The thing that worried the Cardinals was stopping the Cleveland offense. It used to be that to stop Cleveland meant only to stop Jim Brown, which is a considerable chore but could occasionally be done. After Ray Renfro lost his speed several years ago and retired, the Browns did not have a really fast target for the long pass. But they found one this season in rookie Flanker Paul Warfield, who can run like a sprinter and jump like a basketball player and already has mastered moves that most receivers never learn.
To complicate the St. Louis defensive problems, Warfield—who flanks to the left side—had to be covered by Jim Bur-son, a taxi-squad graduate who moved ahead of veteran Corner Back Jimmy Hill after Hill injured a knee. The St. Louis safetymen, Jerry Stovall and Larry Wilson, would flip-flop, with Stovall moving to the strong side. One or the other thus would frequently be available to help on Warfield. But that meant the 5-foot-9, 168-pound Pat Fischer would have to go it pretty much alone on 6-foot-4, 208-pound Cleveland Flanker Gary Collins, who was Fischer's nemesis in the first Cleveland game. ( Collins caught six passes for 105 yards and one touchdown off Fischer and set up the Browns' last touchdown with a long reception.)
On Saturday morning the streets of St. Louis were slick with ice after the city was sideswiped by a midwestern blizzard. The morning paper informed the Cardinals, who were due at Busch Stadium for a 10 a.m. practice, that 245 people had been treated at hospitals for injuries from falls during the freezing rain and light snow of Friday. But the Busch Stadium field, which under the best of conditions is not much softer than a parking lot, had been covered and was frozen only around the edges of the tarp. So the Cardinals stayed off the field and used the morning to watch movies of Cleveland kickoff returns. The headier preparations had already been made.
Before the 1:05 p.m. Sunday kickoff, the temperature at the St. Louis airport was 12�. Smoke from factory chimneys around Busch Stadium hung white and frozen against a gray sky. In the Christmas spirit, an airplane flew over the stadium trailing a sign that read, "Deck the halls with battered Brownies." When the tarp was rolled off the field and the snow was scraped up and banked against the walls, the ground was bare and hard. The maintenance crew spread sand on the field to improve the footing. The Browns, who had arrived Saturday night an hour late because of the storm and strong headwinds, had brought along three sets of shoes—the regular ones, tennis shoes and some German-made footwear with small rubber cleats. None were magic.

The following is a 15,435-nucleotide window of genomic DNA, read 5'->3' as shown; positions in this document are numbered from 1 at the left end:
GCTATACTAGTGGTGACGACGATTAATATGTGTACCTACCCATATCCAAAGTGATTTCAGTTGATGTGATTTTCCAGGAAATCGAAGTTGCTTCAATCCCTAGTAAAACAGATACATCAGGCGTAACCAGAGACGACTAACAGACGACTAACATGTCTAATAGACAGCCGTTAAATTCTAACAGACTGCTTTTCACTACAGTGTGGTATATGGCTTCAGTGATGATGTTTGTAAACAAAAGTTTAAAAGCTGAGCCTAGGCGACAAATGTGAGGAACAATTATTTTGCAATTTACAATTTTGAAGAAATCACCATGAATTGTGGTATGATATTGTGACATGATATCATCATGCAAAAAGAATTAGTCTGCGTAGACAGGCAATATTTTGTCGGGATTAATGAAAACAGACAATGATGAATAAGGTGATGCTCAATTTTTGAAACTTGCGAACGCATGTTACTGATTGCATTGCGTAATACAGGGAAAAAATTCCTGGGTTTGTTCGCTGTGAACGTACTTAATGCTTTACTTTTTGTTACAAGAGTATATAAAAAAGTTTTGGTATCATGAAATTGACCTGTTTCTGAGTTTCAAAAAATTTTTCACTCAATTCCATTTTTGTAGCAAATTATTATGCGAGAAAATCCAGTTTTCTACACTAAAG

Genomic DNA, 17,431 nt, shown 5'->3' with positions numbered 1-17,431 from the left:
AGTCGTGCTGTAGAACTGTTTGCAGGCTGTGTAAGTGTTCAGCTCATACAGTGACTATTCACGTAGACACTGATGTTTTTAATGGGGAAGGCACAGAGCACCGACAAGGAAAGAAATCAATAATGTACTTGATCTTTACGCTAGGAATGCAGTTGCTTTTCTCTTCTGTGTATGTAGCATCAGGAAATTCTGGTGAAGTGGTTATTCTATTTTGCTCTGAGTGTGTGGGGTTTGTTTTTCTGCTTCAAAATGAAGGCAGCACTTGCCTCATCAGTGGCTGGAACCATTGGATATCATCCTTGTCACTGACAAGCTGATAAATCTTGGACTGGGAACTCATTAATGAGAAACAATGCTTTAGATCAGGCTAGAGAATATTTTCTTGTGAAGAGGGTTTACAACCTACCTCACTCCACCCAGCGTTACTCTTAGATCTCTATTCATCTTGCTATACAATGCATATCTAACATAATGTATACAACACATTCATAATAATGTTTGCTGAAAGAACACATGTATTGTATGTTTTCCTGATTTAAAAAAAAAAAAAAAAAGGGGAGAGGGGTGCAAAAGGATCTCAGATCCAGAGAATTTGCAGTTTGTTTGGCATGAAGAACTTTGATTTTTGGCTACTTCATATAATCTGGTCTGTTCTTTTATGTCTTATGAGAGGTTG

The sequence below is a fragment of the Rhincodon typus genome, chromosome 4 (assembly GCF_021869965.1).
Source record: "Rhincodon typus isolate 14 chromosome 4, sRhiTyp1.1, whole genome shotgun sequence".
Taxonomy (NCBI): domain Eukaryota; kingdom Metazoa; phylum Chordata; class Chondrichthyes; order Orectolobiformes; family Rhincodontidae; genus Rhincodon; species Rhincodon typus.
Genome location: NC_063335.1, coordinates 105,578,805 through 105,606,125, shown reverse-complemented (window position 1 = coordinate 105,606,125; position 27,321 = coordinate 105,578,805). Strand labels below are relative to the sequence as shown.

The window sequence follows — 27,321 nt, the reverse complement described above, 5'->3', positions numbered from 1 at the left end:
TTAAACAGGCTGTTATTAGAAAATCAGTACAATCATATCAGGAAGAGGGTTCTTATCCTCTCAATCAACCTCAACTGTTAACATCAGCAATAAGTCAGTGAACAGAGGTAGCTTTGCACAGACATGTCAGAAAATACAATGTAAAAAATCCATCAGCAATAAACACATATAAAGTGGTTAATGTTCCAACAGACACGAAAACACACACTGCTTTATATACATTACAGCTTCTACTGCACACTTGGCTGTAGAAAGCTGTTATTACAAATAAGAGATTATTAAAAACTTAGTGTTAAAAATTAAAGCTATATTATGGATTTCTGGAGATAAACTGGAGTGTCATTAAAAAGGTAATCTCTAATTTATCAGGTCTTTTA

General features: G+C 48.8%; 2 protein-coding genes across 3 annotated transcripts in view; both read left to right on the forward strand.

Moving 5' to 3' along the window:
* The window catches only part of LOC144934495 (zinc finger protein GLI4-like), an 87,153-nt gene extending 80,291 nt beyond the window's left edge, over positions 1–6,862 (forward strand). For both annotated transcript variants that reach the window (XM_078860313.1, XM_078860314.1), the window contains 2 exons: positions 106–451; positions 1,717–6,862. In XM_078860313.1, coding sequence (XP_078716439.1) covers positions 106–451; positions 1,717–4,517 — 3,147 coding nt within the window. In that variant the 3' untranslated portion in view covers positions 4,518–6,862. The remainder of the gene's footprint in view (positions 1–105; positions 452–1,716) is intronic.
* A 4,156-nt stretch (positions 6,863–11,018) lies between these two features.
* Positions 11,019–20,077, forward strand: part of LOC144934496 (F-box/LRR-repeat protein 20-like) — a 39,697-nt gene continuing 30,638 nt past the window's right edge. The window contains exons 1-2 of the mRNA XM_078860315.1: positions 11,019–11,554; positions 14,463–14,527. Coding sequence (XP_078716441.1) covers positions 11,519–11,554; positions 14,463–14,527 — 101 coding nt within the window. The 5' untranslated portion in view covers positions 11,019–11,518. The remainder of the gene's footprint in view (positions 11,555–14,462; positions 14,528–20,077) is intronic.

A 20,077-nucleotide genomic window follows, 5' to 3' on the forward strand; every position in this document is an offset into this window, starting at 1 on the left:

In the middle of the first quarter Conrad tried to run a down-and-out pattern against Parrish and was crowded out of it. Conrad broke back toward the center of the field, which was the correct procedure, and arrived in the same area as St. Louis Tight End Jackie Smith. Johnson threw toward Smith and then fell under a tackle, thinking the pass had been completed. But Parrish, who had come looking for Conrad, caught the ball and ran it to the St. Louis 32. The Browns had been striking at St. Louis right Defensive Tackle Luke Owens, who has a chronic bad knee, and they continued to do so as they drove to the Cardinal 15. From there, Lou Groza kicked a 22-yard field goal to put Cleveland ahead. 3-0. But holding the Browns to a field goal inspired the St. Louis defense, and for the rest of the afternoon, although Groza kicked three more field goals, Cleveland could manage only one touchdown. It came on a tremendous diving catch by Ernie Green late in the game.
With Conrad getting double coverage when he flanked to the strong side, Johnson turned to his running game. In the first quarter Running Back Prentice Gautt limped off the field and beckoned to John David Crow, who recently has been benched for the first time since he was in the seventh grade. Crow responded well, slamming for 72 yards in 21 carries, most of them in tough, battering tries in short yardage situations. But it was a pass on a broken play that shot the Cardinals ahead to stay, in the second quarter. Johnson called a pass to Gautt and Cleveland put on a blitz. Gautt stayed behind to upend a Cleveland linebacker, and Johnson threw perfectly to Joe Childress down the middle for a 46-yard touchdown.
Johnson sneaked for another touchdown in the second quarter, passed to Conrad on the inside slip for another, and the Cards led, 21-6, at the half. From then on the St. Louis team was never in danger. Johnson wound up the day completing 15 of 22 passes for 167 yards and two touchdowns and running for two others himself.
Fischer, meanwhile, glued himself to Collins and did not allow the Cleveland flanker a single catch. Burson had more trouble with Warfield, who caught six for 91 yards but could not escape for a touchdown. The St. Louis defense, blitzing less than usual, kept Jim Brown down to a comparatively modest 68 yards in 14 carries. And the Cardinals hit Ryan very hard very early, causing him to hurry his passes. "I started off throwing short," Johnson said later as a doctor examined the lemon-sized lump that grew on the biceps of his passing arm after he was speared by a helmet in the first quarter. "Then they came up and I threw deep. Then they went back again, and I threw short. We stayed one jump ahead." Nearby, Guard Ken Gray, the St. Louis offensive captain, nodded. "Charley called all the right plays," Gray said. "He's never been sharper."
"We're going to prepare this week as if our Philadelphia game will be for the championship," said Johnson. "We have to think that way. We have to believe the Giants can beat Cleveland."
"We deserve to be the champions." Defensive End Joe Robb said. "We have a better team than Cleveland, especially if you take that big guy out of their back-field. If Y. A. Tittle can beat the Browns, we'll vote him a full share of the championship money."